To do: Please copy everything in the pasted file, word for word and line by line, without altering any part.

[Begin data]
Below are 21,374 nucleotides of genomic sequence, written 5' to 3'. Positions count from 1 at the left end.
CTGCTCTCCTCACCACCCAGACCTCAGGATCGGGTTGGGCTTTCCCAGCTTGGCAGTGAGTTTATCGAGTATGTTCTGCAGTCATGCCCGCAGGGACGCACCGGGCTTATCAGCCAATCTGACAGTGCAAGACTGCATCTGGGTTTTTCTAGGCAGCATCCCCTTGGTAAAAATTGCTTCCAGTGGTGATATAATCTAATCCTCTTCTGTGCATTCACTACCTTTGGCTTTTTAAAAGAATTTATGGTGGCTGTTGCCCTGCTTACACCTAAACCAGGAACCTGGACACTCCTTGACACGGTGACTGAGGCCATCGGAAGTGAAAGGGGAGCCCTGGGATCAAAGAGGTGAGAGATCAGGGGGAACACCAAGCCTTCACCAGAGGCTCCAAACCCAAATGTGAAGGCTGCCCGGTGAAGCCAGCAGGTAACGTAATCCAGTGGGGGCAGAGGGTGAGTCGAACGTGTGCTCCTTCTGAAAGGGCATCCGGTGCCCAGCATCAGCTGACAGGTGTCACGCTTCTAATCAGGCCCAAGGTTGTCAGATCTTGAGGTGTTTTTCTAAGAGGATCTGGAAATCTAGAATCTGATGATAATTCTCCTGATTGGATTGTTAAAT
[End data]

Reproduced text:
Below are 21,374 nucleotides of genomic sequence, written 5' to 3'. Positions count from 1 at the left end.
CTGCTCTCCTCACCACCCAGACCTCAGGATCGGGTTGGGCTTTCCCAGCTTGGCAGTGAGTTTATCGAGTATGTTCTGCAGTCATGCCCGCAGGGACGCACCGGGCTTATCAGCCAATCTGACAGTGCAAGACTGCATCTGGGTTTTTCTAGGCAGCATCCCCTTGGTAAAAATTGCTTCCAGTGGTGATATAATCTAATCCTCTTCTGTGCATTCACTACCTTTGGCTTTTTAAAAGAATTTATGGTGGCTGTTGCCCTGCTTACACCTAAACCAGGAACCTGGACACTCCTTGACACGGTGACTGAGGCCATCGGAAGTGAAAGGGGAGCCCTGGGATCAAAGAGGTGAGAGATCAGGGGGAACACCAAGCCTTCACCAGAGGCTCCAAACCCAAATGTGAAGGCTGCCCGGTGAAGCCAGCAGGTAACGTAATCCAGTGGGGGCAGAGGGTGAGTCGAACGTGTGCTCCTTCTGAAAGGGCATCCGGTGCCCAGCATCAGCTGACAGGTGTCACGCTTCTAATCAGGCCCAAGGTTGTCAGATCTTGAGGTGTTTTTCTAAGAGGATCTGGAAATCTAGAATCTGATGATAATTCTCCTGATTGGATTGTTAAAT